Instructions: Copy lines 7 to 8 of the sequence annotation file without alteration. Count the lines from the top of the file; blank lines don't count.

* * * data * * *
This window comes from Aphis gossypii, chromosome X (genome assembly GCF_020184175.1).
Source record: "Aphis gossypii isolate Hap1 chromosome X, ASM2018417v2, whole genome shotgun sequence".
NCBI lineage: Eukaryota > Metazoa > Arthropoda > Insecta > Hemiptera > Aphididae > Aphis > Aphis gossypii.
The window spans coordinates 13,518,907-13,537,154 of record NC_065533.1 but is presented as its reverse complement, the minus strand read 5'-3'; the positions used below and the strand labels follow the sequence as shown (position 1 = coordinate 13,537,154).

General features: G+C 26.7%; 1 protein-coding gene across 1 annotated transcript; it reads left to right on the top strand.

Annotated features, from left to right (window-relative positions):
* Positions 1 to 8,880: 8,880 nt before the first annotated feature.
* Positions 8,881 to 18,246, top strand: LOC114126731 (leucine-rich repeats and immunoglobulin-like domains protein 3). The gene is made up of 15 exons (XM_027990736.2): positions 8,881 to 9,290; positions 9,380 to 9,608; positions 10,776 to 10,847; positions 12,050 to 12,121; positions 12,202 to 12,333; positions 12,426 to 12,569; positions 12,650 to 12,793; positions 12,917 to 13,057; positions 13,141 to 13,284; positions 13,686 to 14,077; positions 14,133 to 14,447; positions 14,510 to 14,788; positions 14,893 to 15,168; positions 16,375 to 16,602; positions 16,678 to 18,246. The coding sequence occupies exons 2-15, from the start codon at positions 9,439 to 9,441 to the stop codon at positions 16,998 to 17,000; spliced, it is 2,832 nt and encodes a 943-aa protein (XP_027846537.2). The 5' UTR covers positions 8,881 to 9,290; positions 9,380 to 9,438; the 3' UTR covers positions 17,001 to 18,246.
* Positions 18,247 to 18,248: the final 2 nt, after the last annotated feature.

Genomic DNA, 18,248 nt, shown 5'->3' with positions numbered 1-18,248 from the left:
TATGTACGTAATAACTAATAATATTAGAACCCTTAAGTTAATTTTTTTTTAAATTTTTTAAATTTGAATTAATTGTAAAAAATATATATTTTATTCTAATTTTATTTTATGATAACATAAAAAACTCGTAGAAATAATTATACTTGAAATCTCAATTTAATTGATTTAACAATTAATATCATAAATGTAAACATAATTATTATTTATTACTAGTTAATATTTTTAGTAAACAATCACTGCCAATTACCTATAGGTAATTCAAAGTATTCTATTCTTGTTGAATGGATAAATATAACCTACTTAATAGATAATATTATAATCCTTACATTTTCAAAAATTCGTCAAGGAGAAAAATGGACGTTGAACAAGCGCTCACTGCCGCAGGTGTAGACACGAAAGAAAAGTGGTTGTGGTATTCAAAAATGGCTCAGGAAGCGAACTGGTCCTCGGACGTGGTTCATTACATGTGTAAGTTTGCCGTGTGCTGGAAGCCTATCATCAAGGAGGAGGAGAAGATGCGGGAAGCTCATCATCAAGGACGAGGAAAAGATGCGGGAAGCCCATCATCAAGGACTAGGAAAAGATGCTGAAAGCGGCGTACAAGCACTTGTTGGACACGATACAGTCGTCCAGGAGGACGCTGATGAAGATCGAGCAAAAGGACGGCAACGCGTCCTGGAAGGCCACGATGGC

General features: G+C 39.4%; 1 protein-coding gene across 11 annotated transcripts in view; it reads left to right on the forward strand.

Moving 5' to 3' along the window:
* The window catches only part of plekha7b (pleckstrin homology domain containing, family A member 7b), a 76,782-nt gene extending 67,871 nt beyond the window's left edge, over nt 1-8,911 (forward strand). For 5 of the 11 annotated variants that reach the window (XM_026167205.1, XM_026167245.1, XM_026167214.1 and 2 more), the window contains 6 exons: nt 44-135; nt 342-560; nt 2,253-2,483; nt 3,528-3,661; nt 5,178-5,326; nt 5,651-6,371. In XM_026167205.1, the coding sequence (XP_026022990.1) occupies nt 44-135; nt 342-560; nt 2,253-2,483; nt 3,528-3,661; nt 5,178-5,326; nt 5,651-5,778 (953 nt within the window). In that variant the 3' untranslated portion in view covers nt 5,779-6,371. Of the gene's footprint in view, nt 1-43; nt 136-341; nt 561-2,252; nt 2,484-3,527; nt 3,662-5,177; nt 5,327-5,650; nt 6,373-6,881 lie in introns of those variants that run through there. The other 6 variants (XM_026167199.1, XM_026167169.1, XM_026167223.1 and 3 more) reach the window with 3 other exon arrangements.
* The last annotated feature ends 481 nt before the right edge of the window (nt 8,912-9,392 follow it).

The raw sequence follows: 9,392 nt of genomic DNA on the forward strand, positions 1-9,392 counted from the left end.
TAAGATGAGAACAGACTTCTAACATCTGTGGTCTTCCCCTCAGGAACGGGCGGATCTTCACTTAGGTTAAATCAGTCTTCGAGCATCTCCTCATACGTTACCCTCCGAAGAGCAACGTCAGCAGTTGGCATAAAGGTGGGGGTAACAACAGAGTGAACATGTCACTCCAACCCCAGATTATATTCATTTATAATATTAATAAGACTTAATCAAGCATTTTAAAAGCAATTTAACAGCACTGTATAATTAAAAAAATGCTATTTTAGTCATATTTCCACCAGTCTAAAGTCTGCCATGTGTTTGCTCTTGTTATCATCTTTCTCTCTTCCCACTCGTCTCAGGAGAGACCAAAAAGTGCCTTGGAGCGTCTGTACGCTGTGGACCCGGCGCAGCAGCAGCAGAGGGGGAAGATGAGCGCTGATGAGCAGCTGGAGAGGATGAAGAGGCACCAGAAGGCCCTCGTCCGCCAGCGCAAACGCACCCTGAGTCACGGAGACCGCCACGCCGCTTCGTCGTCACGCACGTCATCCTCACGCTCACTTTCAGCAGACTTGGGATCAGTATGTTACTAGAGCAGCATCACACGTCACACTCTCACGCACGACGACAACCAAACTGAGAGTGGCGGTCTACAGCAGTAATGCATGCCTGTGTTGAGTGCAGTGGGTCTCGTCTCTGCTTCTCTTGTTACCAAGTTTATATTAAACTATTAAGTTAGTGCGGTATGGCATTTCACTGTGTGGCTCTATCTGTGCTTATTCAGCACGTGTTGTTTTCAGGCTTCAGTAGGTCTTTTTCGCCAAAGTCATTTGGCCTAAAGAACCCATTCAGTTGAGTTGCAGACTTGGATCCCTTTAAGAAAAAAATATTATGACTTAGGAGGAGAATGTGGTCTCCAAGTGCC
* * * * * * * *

* Positions 1 to 8,880: 8,880 nt before the first annotated feature.
* Positions 8,881 to 18,246, top strand: LOC114126731 (leucine-rich repeats and immunoglobulin-like domains protein 3). The gene is made up of 15 exons (XM_027990736.2): positions 8,881 to 9,290; positions 9,380 to 9,608; positions 10,776 to 10,847; positions 12,050 to 12,121; positions 12,202 to 12,333; positions 12,426 to 12,569; positions 12,650 to 12,793; positions 12,917 to 13,057; positions 13,141 to 13,284; positions 13,686 to 14,077; positions 14,133 to 14,447; positions 14,510 to 14,788; positions 14,893 to 15,168; positions 16,375 to 16,602; positions 16,678 to 18,246. The coding sequence occupies exons 2-15, from the start codon at positions 9,439 to 9,441 to the stop codon at positions 16,998 to 17,000; spliced, it is 2,832 nt and encodes a 943-aa protein (XP_027846537.2). The 5' UTR covers positions 8,881 to 9,290; positions 9,380 to 9,438; the 3' UTR covers positions 17,001 to 18,246.